The Bayonne, N.J., school district would stand to lose $125,000 annually should such legislation pass in that state, said James Murphy, the district’s superintendent. While that may not seem like much out of a $43- million annual school budget, Mr. Murphy said, the Bayonne schools already face a $1.9-million reduction in state aid in the next fiscal year.
“Every $125,000 hurts,” Mr. Murphy said.
In larger metropolitan-area districts, the figure would be well in excess of $1 million a year, Ms. Westley of the N.S.B.A. said.
An early showdown over such legislation may come in California, where the California School Employees Association has already consulted with Democratic leaders about introducing a bill that would extend summer unemployment benefits to some of the union’s members.
“We’ve been actively working on this issue and tracking it for years,” David Low, the association’s assistant director for government relations, said last week. “We were very pleased with the change.”
The union would find itself fighting the California School Boards Association, which opposes any such legislation. “In a state where the fiscal condition is as awful as it is, I don’t think there’s money for this,” said Brian Lewis, the group’s senior legislative advocate.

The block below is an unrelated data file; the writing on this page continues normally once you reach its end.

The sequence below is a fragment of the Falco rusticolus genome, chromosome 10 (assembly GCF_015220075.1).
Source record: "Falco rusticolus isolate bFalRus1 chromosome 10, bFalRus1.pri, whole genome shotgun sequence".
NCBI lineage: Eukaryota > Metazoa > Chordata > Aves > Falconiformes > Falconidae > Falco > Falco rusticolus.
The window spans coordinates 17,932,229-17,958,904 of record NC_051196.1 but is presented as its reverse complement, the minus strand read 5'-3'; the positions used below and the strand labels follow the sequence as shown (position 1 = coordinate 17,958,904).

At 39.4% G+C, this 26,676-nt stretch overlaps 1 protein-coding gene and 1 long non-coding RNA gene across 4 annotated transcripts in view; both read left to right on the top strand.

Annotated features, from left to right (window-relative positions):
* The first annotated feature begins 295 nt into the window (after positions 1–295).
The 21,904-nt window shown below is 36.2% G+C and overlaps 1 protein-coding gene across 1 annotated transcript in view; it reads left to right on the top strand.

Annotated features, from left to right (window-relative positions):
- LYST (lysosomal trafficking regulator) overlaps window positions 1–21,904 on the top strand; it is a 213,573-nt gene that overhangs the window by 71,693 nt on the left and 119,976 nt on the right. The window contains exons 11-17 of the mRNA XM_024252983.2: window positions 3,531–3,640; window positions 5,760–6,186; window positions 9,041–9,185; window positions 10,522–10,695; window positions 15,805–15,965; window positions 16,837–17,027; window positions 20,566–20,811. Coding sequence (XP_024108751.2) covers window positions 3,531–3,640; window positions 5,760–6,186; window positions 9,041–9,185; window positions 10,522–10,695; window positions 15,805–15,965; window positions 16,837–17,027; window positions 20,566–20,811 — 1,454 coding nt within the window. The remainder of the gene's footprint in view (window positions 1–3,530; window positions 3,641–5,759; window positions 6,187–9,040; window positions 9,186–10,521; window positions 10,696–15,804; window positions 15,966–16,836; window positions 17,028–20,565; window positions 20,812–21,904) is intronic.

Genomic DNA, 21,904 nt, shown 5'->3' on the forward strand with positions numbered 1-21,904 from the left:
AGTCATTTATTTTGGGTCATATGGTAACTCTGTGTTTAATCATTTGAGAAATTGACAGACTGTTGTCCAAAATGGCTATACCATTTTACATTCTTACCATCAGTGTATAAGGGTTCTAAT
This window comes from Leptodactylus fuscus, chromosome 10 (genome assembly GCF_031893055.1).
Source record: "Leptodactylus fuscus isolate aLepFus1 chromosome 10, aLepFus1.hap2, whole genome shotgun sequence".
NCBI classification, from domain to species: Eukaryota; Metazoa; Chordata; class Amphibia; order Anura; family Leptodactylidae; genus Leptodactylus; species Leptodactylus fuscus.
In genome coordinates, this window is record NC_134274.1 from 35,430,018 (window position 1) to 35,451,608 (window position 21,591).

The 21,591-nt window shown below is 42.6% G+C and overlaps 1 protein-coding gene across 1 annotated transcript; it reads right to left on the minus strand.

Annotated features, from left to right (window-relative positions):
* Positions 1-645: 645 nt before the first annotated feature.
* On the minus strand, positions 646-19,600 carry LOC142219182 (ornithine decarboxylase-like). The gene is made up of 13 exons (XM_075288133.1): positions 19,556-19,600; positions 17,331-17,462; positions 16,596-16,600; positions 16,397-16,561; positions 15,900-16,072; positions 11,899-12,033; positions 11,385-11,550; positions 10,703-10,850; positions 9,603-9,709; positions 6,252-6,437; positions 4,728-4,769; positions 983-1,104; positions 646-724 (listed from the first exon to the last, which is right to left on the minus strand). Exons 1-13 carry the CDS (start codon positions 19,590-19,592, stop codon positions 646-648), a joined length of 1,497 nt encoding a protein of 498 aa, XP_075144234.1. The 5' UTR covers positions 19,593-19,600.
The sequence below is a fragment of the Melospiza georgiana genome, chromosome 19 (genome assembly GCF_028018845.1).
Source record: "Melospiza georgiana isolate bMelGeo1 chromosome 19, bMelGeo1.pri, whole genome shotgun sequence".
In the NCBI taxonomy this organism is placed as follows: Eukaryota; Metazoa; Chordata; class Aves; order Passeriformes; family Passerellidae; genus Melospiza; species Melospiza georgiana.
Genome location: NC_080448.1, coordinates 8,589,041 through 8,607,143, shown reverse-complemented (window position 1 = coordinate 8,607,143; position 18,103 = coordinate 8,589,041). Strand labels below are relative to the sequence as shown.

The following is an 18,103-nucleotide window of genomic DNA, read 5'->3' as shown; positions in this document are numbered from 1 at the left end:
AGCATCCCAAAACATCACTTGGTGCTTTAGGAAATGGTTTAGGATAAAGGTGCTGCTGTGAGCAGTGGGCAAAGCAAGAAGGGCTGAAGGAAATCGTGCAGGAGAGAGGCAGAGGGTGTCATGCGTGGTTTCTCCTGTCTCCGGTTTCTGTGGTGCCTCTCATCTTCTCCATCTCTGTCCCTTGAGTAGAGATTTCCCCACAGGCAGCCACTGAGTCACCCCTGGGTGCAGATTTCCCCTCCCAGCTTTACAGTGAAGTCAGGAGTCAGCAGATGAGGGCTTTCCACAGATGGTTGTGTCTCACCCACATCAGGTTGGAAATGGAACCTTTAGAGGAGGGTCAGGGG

“Classified employees know when they’re hired that there’s a time during the year when they’re not going to be employed,” said Mr. Lewis. “For them to come back and try to add this responsibility on the state is wrong.”
Union officials in other states, including Texas and New Jersey, said last week that they needed more time to study the issue before deciding on a lobbying strategy. We’re not ready with our effort to move legislation in that direction,” said Dolores Corona, the director of government relations for the New Jersey Education Association. “It’s a bit early.”
The change in unemployment- eligibility rules comes at a time when districts are already paying more unemployment claims because lower state appropriations are leading to more layoffs at the local level. In addition, widespread state cuts in education funding are leaving districts with less money to work with.
William Pugh, the director of employee relations for the Fairfax County, Va., schools, asked: “Would [paying out more benefits] mean we would no longer be able to hire 6, 8, 10, 12 more teachers to go face-to-face with students in the classroom?”
Ms. Westley of the N.S.B.A. was more blunt. “Which administrators do you get rid of?. Which teachers do you get rid of?. Which maintenance people do you get rid of?.” she asked.